“I was just shocked to see how much energy there was, particularly how much entrepreneurial energy among Indians there was for this,” Modi says of his visits abroad.
Azadi is joined by More Brewing Company, owned by Sunny and Perry Patel. They’re the only two Chicago-area breweries with Indian ownership (although there is a panel featuring South Asians in beer during this weekend’s Beer Culture Summit). Azadi’s varieties include Kadak, a stout made with a Modi family chai recipe passed down for generations from Mumbai. The brewery’s birthday beer, which will be released on November 13 at Pilot Project, will be paired with a special menu from Wazwan. There’s even a planned performance by tabla player Arpit Pathak. Typically, Azadai’s fans are broken into three groups, Modi says: There’s the South Asians who crave representation in the beer world, craft beer drinkers who are curious about anything new, and non-beer drinkers who prefer wine or cocktails. The latter group see Azadi as a gateway toward beer.
One of Azadi’s beers, a chicory amber ale, is called Jaago. The beer cans feature “LEATHE,” a painting from local artist Jenny Vyas, who may be familiar to Chicago diners: She painted “Wings” outside of Federales in the West Loop, creating one of the city’s most-Instagrammed scenes. Pilsen Yards, a bar and restaurant that opened earlier this year, is also hosting an exhibition of her work titled Awaken.
Vyas also painted a mural inside contemporary Indian restaurant Rooh. Called “Christine,” it’s named after Christine DeSousa, director of sales and marketing at the Illinois Restaurant Association (she was instrumental in securing permits when Rooh opened in 2019). Vyas describes her painting as of a confident sari-wearing BIPOC woman, comfortable in her skin “celebrating her culture boldly.” Freely expressing yourself with fashion — wearing saris or salwar kumeez — is akin to the widely discussed “lunchbox moment,” when first-generation Americans or children of immigrants have experienced bullying or judgment for their “ethnic” lunches.
Such experiences can carry over from childhood to adulthood, particularly for restaurateurs balancing the desire to celebrate their heritage at their businesses while being cautious about judgment or targeting from the wider public. For South Asian restaurant owners, it’s another version of the trap of making food with too much heat for diners not accustomed to their cuisine.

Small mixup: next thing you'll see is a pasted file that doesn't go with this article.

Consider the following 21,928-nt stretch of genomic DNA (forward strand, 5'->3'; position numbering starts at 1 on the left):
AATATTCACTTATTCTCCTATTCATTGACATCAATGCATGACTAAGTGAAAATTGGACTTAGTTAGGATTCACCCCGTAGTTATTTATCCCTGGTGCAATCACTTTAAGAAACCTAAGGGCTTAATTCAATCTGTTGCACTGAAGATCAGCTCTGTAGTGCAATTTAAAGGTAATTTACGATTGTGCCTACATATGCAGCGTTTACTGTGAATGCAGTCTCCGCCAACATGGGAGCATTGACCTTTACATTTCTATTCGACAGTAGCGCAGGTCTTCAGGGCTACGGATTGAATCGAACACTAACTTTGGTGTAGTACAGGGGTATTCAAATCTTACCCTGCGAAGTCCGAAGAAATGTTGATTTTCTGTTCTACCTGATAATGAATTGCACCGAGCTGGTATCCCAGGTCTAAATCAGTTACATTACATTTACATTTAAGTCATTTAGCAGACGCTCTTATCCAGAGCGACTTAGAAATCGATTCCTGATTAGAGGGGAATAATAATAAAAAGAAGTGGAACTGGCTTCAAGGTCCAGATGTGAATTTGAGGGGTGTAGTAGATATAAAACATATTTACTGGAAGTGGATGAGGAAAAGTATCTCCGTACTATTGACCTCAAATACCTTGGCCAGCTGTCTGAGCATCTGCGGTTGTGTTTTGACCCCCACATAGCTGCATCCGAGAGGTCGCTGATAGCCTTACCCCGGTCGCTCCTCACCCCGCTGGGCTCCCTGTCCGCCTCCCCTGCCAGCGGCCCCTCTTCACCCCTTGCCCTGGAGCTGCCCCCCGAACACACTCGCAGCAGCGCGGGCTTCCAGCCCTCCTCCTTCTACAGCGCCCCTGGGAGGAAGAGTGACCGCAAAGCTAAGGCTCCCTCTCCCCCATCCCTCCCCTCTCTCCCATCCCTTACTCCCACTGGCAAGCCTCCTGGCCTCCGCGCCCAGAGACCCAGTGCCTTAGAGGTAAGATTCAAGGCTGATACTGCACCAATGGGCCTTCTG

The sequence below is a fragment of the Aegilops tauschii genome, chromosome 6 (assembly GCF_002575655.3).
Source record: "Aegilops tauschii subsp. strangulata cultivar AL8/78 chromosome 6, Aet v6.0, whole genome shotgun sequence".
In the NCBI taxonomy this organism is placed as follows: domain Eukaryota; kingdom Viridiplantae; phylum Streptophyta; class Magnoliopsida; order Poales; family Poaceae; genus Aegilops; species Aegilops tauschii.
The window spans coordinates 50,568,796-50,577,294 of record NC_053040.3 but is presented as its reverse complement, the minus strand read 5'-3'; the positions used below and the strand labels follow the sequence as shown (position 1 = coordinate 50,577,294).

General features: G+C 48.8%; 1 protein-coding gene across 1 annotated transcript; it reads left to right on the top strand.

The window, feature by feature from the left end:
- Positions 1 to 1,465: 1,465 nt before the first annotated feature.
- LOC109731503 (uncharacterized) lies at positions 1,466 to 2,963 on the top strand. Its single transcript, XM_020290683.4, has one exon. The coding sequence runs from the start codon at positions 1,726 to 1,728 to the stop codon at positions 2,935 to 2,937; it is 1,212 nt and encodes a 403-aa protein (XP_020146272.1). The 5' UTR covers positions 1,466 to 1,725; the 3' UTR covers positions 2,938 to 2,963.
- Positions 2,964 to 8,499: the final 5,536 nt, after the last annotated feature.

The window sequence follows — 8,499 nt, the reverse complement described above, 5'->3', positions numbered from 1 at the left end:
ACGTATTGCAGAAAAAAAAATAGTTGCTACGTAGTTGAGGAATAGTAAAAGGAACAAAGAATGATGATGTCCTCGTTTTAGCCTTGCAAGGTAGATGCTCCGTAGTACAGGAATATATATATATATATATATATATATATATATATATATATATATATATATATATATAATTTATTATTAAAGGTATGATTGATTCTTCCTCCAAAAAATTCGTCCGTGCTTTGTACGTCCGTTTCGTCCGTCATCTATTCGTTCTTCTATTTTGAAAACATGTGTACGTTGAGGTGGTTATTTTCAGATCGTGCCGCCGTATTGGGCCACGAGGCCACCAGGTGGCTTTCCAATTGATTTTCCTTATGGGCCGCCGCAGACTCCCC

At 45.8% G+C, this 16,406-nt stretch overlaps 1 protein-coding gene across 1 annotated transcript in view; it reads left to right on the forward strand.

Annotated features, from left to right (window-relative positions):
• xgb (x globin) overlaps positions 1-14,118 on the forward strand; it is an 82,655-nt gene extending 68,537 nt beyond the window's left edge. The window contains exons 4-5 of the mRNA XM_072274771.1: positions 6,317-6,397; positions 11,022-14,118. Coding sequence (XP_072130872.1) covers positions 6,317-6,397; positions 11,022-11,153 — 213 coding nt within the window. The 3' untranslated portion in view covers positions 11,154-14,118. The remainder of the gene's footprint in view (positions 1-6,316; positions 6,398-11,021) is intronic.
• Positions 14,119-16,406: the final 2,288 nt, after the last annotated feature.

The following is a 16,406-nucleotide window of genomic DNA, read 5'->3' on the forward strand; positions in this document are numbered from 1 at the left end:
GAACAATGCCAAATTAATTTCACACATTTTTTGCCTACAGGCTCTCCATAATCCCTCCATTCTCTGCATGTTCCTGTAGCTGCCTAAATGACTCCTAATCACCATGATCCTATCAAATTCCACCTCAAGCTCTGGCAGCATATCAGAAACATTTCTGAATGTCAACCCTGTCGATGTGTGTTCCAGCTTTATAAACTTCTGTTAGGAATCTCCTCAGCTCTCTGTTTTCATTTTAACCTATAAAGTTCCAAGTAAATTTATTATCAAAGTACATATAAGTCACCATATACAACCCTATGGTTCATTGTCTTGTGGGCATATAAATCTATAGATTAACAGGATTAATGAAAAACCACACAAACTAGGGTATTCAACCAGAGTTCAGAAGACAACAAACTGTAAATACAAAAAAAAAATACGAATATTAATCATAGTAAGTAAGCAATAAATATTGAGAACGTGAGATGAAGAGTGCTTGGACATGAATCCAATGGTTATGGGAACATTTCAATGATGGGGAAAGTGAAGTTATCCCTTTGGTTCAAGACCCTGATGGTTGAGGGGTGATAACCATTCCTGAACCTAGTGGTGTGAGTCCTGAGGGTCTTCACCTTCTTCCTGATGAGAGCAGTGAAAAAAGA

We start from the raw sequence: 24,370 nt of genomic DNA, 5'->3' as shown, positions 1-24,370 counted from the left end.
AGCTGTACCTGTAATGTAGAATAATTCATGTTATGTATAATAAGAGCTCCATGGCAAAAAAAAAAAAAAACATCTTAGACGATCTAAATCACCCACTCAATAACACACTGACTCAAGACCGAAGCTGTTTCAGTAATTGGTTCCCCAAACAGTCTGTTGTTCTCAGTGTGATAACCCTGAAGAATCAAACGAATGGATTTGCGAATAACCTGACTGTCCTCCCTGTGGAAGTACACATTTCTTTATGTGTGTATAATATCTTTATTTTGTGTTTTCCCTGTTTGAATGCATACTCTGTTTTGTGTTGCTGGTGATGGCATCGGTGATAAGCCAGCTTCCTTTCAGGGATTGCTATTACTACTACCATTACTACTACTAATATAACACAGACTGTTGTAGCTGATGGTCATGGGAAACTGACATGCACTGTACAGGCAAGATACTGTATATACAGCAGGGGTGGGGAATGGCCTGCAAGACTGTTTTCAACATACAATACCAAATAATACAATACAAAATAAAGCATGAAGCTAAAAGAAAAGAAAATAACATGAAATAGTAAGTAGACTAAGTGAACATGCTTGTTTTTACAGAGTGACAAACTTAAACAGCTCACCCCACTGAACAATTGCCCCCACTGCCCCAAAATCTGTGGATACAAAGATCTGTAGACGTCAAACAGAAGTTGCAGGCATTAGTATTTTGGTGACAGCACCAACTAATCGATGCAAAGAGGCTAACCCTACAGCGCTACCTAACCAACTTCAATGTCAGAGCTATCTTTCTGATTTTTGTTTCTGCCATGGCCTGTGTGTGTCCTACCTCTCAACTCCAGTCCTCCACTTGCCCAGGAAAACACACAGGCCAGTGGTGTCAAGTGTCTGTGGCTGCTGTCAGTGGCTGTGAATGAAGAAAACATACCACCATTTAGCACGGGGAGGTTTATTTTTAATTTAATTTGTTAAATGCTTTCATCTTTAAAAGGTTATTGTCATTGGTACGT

“Some in our generation are finally starting to get over it,” Vyas says.
But she points to a history of public Diwali observances in the West Loop as further evidence of folks being more comfortable with wearing saris in public and sharing their culture. It’s a trendy Chicago dining district with restaurants from celebrity chef Stephanie Izard and destinations like Au Cheval and the Publican. The neighborhood’s only Indian restaurant, Rooh, hosted a public gathering in October. These opportunities provide a sense of feeling seen for Vyas.
Like Azadi’s Modi, Vyas says that Western culture’s influence — with seeing how other holidays are celebrated in America — is leading the change: “We’ve been celebrating in private for so long,” she says.
As Diwali goes mainstream, restaurants are feeling more comfortable mounting marketing campaigns around the holiday. It’s been three years since Ravi Nagubadi started Art of Dosa. The stall recently reopened at Revival Food Hall and this week, Nagubadi resumed delivery for the first time since summer 2020. Though the operation debuted in December 2018, this is the first time Art of Dosa has been open with their own space during the holiday.
“We’ve all had cabin fever these last couple of years,” Nagubadi says. “It’s time, I think, to get out there — and for our sake — to put ourselves out there and give people a place to celebrate.”
For Art of Dosa, that means the return of rainbow dosas, a colorful take on the griddled and fermented specialty. “And what better way to celebrate than with a rainbow dosa?” Nagubadi says.